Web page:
James Stephens Biography
(1882–1950), Sinn Fein, Insurrections, Collected Poems, The Charwoman's Daughter, The Crock of Gold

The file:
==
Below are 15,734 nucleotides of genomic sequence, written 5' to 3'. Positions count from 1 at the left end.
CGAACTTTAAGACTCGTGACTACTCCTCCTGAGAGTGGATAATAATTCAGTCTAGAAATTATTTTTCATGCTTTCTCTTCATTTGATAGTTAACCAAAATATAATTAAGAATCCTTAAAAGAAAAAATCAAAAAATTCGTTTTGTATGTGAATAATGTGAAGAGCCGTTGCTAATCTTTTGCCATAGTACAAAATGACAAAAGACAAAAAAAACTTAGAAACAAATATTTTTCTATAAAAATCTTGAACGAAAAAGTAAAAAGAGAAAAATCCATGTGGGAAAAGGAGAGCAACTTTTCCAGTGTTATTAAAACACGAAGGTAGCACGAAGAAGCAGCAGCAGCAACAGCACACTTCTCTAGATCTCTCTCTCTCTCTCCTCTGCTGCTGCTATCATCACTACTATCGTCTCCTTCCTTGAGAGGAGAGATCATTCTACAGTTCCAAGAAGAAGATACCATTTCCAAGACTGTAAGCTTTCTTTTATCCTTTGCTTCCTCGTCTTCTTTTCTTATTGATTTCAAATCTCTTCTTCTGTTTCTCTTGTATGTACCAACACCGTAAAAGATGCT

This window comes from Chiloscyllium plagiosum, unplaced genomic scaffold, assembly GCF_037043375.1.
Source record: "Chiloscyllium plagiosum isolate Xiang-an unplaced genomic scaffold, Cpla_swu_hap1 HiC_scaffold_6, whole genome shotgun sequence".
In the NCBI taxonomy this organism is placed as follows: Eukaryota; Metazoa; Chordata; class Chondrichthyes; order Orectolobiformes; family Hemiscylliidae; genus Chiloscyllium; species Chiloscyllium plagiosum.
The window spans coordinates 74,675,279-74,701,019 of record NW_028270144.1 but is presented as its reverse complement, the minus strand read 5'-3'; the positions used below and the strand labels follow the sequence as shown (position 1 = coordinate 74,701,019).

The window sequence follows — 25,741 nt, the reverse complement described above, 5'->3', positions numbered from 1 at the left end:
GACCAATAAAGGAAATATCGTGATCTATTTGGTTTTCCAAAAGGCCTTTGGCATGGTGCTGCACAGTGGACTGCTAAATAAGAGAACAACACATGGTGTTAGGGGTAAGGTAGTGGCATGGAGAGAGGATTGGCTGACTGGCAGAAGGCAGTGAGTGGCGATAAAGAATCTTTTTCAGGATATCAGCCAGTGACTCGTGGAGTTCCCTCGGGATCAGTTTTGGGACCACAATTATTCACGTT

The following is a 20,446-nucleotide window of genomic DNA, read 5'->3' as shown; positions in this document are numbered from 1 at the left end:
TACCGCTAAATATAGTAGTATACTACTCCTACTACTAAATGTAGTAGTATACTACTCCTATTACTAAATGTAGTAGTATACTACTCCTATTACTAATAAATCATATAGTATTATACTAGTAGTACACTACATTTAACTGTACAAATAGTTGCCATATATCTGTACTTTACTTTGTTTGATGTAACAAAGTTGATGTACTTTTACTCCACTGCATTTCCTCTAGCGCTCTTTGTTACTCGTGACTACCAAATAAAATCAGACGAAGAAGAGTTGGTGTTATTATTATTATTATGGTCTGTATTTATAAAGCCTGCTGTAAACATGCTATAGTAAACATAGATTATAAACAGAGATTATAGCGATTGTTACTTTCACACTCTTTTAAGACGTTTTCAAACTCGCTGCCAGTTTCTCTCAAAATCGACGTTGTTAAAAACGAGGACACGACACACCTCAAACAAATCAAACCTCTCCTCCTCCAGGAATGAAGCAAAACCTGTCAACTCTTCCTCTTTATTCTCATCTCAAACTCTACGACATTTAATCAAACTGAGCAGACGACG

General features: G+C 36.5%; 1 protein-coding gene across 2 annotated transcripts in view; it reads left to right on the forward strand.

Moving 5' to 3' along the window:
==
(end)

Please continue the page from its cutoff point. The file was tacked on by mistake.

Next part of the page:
Irish poetand story-writer, born in Dublin. He came from a poor family and began writing while working as a clerk in a solicitor's office. The poems and articles he contributed in Sinn Fein brought him to the notice of George Russell (‘AE’) with whose encouragement Stephens published Insurrections (1909), one of several volumes of poems culminating in Collected Poems (1926; revised 1954). His first novel, The Charwoman's Daughter (1912), was a portrait in miniature of Dublin seen through the day-dreams of Mary Makebelieve, which reflected the poverty that Stephens had experienced in his formative years. Much of his less whimsical works have been overshadowed by his major novel, The Crock of Gold (1912), a fantasy combining Irish legend and folklore with parable and parody; it centres on two philosophers, their wives and two children, who live in a pine wood and encounter leprechauns, the god Pan, policemen, and others, in their search for happiness. Other novels include The Demi-Gods (1914) and Deirdre (1923). The Insurrection in Dublin (1916) manifests his fervent support for Irish independence. With his mastery of Irish literature and mythology Stephens did much to encourage a revival of interest in the Gaelic language; his many volumes of short stories include Irish Fairy Tales (1920; illustrated by Arthur Rackham). In later years, Stephens became a widely known broadcaster. A biography by A. Martin appeared in 1977.